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The plaintiff on March 3, 1950, obtained an order to show cause, returnable May 12, 1950, based upon the petition of December 22, 1949, why permanent custody should not be awarded to him, why security should not be furnished by the defendant under R.S. 9:2-2, and why such other and further relief should not be awarded to plaintiff as might be equitable and just. (Emphasis supplied.)

On March 16, 1950, on application of the plaintiff this court issued its further order directing the defendant to have the child in court on May 12, 1950, the return date of the order to show cause. Defendant has objected to this order as being in effect a writ of habeas corpus not served personally. I conclude that since the operative date of the order has passed and since it is not material to a determination of the primary issue of custody, the order has become moot.

Argument has been heard on the order to show cause of March 3, 1950, centering around the desirability of retaining the status quo. My conclusions are, as stated within, that there should be a modification of the order of custody.

Defendant has moved for summary judgment as to the action to set aside the alleged fraudulent conveyance. Plaintiff has moved for the appointment of a sequestrator.

From the above it clearly appears that this court has the power to grant the relief presently sought by the plaintiff. The court has continuing jurisdiction from its previous orders. Moreover the defendant has appeared generally and therefore the court has personal jurisdiction over her.

By the order of December 12, 1949, partial custody was awarded to the plaintiff in accordance with the opinion of the Appellate Division. Since the parents are now separated by 12,000 miles, the only feasible method of awarding custody of a child of tender years is to grant full custody to one or the other. The plaintiff has not seen the child in nearly a year. The defendant's affidavits do not state when, if ever, she is returning to the United States or to New Jersey. Some vindication of the father's rights and some conclusion to this litigation must be found. Therefore the order of December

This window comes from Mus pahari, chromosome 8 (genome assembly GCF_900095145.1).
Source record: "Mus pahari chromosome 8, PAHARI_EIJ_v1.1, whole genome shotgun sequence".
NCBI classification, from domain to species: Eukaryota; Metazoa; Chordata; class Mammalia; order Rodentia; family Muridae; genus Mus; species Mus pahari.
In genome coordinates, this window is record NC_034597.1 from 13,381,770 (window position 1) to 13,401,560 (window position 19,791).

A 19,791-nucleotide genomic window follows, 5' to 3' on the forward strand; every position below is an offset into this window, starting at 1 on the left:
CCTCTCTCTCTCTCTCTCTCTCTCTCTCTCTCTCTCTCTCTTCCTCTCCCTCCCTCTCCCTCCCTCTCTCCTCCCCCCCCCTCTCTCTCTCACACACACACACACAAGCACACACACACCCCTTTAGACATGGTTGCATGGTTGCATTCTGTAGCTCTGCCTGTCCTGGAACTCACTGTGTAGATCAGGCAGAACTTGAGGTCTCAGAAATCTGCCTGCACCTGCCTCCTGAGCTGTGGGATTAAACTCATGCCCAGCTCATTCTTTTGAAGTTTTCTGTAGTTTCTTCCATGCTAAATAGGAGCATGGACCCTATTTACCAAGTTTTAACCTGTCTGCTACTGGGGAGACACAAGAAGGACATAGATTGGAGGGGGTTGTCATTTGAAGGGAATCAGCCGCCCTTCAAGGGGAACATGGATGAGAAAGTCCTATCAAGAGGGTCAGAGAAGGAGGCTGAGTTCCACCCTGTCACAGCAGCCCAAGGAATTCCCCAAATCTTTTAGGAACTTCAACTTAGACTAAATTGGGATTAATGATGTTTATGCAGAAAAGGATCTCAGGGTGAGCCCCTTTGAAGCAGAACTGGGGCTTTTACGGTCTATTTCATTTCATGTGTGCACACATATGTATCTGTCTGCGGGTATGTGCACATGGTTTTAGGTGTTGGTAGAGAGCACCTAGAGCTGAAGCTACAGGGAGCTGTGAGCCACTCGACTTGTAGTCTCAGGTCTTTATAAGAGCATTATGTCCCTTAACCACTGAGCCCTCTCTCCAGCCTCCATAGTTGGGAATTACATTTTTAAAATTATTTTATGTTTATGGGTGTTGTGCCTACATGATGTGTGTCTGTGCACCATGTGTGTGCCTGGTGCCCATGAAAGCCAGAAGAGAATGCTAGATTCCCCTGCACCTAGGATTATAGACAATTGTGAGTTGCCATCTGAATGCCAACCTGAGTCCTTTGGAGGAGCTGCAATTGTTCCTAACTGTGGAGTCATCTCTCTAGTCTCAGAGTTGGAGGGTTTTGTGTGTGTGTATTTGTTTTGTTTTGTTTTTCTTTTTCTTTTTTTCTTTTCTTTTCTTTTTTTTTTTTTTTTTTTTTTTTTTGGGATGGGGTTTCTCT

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12, 1949, is modified so as to grant and award full custody of the child, Cortlandt Roland Turney, Jr., to the plaintiff, with further provision that the child when returned here may not be removed from New Jersey, and counsel in submitting the order may suggest a safe method of transporting the child from India. To effectuate this order and in view of the fact that the defendant and the child are outside the limits of the United States, it is proper that security be furnished from the defendant's property within this State. The authority for such a requirement of security is found in R.S. 9:2-2, for certainly as established even by the defendant's affidavits the child was a resident of this State for only about four days short of the requisite five years, although the plaintiff contends the child was resident of New Jersey longer than five years, and it would seem that the purpose of that statute (R.S. 9:2-2) is not only to prevent the taking of a child from the State but also to require the child's return in a proper case. However, I do not rest this conclusion upon that statute alone but upon the general power of this court to enforce compliance of its orders. Ippolito v. Ippolito , 3 N.J. 561 (February 6, 1950). Accordingly, I shall advise an order directing the defendant to furnish security in amount of $2,000 to insure compliance with the orders of this court. Until such security is furnished, I shall advise an order appointing at once a sequestrator to sequester the lands and property of the defendant within this State.

In view of the foregoing it would be inappropriate at this time to grant summary judgment as to the action to set aside the conveyance. If security is not furnished as directed it would seem that the plaintiff as beneficiary of an order requiring security may continue the action in that respect so that the sequestration might cover the realty in question.

Appropriate orders in keeping with these findings may be submitted after the same have first been presented to counsel for approval.